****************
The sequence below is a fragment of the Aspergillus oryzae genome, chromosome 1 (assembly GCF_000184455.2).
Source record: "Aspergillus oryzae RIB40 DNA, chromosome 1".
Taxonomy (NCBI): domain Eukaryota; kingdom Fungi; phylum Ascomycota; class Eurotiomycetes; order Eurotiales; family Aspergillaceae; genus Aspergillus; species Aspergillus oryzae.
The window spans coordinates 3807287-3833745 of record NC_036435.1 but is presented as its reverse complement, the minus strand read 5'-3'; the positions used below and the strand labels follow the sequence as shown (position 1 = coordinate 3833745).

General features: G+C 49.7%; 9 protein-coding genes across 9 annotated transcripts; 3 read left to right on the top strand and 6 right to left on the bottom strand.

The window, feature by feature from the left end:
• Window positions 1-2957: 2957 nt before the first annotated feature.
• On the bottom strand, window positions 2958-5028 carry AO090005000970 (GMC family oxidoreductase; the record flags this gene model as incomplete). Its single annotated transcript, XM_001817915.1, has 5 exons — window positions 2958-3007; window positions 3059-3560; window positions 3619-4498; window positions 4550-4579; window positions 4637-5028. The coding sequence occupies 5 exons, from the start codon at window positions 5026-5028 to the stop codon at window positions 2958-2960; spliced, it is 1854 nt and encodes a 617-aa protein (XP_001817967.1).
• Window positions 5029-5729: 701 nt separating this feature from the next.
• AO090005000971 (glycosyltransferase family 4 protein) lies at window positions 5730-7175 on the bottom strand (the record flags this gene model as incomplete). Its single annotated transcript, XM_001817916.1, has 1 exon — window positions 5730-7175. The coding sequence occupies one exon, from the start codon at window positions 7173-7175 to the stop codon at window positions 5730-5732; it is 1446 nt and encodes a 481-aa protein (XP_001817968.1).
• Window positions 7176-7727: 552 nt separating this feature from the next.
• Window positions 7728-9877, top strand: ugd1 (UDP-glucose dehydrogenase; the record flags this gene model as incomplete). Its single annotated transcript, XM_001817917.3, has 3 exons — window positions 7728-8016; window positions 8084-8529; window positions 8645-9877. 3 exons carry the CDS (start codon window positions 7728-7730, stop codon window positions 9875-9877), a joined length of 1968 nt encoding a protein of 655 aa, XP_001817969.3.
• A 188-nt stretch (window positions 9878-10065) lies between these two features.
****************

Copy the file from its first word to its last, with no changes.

The sequence below is a fragment of the Aspergillus oryzae genome, chromosome 1 (assembly GCF_000184455.2).
Source record: "Aspergillus oryzae RIB40 DNA, chromosome 1".
Taxonomy (NCBI): domain Eukaryota; kingdom Fungi; phylum Ascomycota; class Eurotiomycetes; order Eurotiales; family Aspergillaceae; genus Aspergillus; species Aspergillus oryzae.
The window spans coordinates 3807287-3833745 of record NC_036435.1 but is presented as its reverse complement, the minus strand read 5'-3'; the positions used below and the strand labels follow the sequence as shown (position 1 = coordinate 3833745).

General features: G+C 49.7%; 9 protein-coding genes across 9 annotated transcripts; 3 read left to right on the top strand and 6 right to left on the bottom strand.

The window, feature by feature from the left end:
• Window positions 1-2957: 2957 nt before the first annotated feature.
• On the bottom strand, window positions 2958-5028 carry AO090005000970 (GMC family oxidoreductase; the record flags this gene model as incomplete). Its single annotated transcript, XM_001817915.1, has 5 exons — window positions 2958-3007; window positions 3059-3560; window positions 3619-4498; window positions 4550-4579; window positions 4637-5028. The coding sequence occupies 5 exons, from the start codon at window positions 5026-5028 to the stop codon at window positions 2958-2960; spliced, it is 1854 nt and encodes a 617-aa protein (XP_001817967.1).
• Window positions 5029-5729: 701 nt separating this feature from the next.
• AO090005000971 (glycosyltransferase family 4 protein) lies at window positions 5730-7175 on the bottom strand (the record flags this gene model as incomplete). Its single annotated transcript, XM_001817916.1, has 1 exon — window positions 5730-7175. The coding sequence occupies one exon, from the start codon at window positions 7173-7175 to the stop codon at window positions 5730-5732; it is 1446 nt and encodes a 481-aa protein (XP_001817968.1).
• Window positions 7176-7727: 552 nt separating this feature from the next.
• Window positions 7728-9877, top strand: ugd1 (UDP-glucose dehydrogenase; the record flags this gene model as incomplete). Its single annotated transcript, XM_001817917.3, has 3 exons — window positions 7728-8016; window positions 8084-8529; window positions 8645-9877. 3 exons carry the CDS (start codon window positions 7728-7730, stop codon window positions 9875-9877), a joined length of 1968 nt encoding a protein of 655 aa, XP_001817969.3.
• A 188-nt stretch (window positions 9878-10065) lies between these two features.